I recommend crediting the author of the edit in your own edit summary, and maybe even including a link to the rejected edit. In future similar situations, the edit summary could be:
applied author's edit I accidentally rejected: URL
author with the actual username of the author, or with an anonymous user, or similar, if it was an anonymously submitted edit.)
But some people really dislike long-ish edit summaries, so if you happen to be one of those people, this is sufficient:
applied author's edit I accidentally rejected
This is what I've always done, when I've made this mistake while reviewing suggested edits on Ask Ubuntu. It seems to have worked well. It gives credit where credit is due and documents what happened, and then I can basically forget about the whole thing (just reminding myself to try avoiding the mistake, of course) and go about my day.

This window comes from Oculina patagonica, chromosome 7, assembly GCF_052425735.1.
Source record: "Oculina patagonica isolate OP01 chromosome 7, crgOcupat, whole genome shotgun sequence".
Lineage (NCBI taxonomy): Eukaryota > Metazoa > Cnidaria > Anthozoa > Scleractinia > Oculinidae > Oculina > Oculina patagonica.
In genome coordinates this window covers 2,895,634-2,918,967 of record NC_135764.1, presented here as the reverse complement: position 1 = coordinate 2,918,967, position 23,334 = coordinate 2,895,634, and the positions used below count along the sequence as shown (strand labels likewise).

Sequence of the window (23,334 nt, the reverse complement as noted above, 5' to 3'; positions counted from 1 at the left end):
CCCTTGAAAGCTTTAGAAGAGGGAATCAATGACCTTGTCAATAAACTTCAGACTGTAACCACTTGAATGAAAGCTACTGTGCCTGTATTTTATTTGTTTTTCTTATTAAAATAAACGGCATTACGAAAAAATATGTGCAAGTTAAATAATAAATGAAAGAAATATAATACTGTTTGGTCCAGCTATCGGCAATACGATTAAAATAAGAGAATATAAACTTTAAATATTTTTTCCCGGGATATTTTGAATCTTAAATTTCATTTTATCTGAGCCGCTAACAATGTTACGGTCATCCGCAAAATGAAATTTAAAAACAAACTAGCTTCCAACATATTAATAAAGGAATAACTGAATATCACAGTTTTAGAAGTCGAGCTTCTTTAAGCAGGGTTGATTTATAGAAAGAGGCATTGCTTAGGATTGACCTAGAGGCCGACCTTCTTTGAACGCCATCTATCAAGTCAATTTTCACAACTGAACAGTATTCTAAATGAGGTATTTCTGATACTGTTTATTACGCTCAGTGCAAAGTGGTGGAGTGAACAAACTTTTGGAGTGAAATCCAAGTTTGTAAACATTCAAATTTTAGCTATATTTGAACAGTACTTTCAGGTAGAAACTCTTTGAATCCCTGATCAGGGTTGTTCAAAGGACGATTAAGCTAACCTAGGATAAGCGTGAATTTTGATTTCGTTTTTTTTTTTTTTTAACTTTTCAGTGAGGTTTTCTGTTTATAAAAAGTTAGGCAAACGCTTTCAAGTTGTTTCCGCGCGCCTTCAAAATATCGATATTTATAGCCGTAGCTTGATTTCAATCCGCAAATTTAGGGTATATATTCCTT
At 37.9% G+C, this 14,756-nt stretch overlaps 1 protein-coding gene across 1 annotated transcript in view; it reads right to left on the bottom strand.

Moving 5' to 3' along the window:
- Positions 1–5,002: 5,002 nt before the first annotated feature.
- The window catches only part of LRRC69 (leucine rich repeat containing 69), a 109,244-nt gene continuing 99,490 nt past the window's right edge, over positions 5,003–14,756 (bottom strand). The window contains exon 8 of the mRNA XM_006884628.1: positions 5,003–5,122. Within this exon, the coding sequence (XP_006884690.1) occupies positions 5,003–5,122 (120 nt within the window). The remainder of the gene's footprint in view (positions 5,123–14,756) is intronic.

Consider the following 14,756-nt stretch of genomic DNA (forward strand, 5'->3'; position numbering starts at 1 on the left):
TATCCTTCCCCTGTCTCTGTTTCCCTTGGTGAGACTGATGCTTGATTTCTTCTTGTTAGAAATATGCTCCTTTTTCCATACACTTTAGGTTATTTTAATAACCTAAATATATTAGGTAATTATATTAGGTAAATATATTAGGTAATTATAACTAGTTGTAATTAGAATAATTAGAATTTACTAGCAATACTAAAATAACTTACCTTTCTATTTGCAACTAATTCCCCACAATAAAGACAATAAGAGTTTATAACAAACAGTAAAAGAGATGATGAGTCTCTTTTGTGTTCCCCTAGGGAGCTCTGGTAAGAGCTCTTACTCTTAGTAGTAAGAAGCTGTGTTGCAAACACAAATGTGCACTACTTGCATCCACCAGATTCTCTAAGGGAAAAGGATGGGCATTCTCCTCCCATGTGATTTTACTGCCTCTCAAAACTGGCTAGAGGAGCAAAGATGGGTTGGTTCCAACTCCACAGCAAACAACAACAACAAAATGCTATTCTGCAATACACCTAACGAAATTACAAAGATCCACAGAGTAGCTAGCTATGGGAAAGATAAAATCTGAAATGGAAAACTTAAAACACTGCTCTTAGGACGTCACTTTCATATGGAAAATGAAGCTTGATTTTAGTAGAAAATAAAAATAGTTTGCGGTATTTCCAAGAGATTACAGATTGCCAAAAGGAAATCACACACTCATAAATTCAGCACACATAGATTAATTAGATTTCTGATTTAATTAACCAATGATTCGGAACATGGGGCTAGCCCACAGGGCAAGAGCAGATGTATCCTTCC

The key point is that you're making clear that the edit is not your own work. This is a best practice generally (avoiding plagiarism and maximizing integrity), and may also help to mitigate any bad feelings or--perhaps even more important--any confusion that may have occurred from the review itself.
As for the question of whether or not there's a better way that editing the post yourself at all: No. Usually you don't have the ability to efficiently ask the editor to resubmit the edit. If they did then other reviewers might make the same mistake. And in any case most people aren't in it primarily for the +2, so asking them to resubmit the edit so it could be accepted a second time would just be heaping more work on them to fix a problem they were uninvolved in causing, rather than fixing it yourself.
In conclusion, I think you did the right thing, except that next time I recommend making clear in the edit summary that the edit did not come from you. (Remember, edit summaries are seen by anyone viewing the post's revision history.)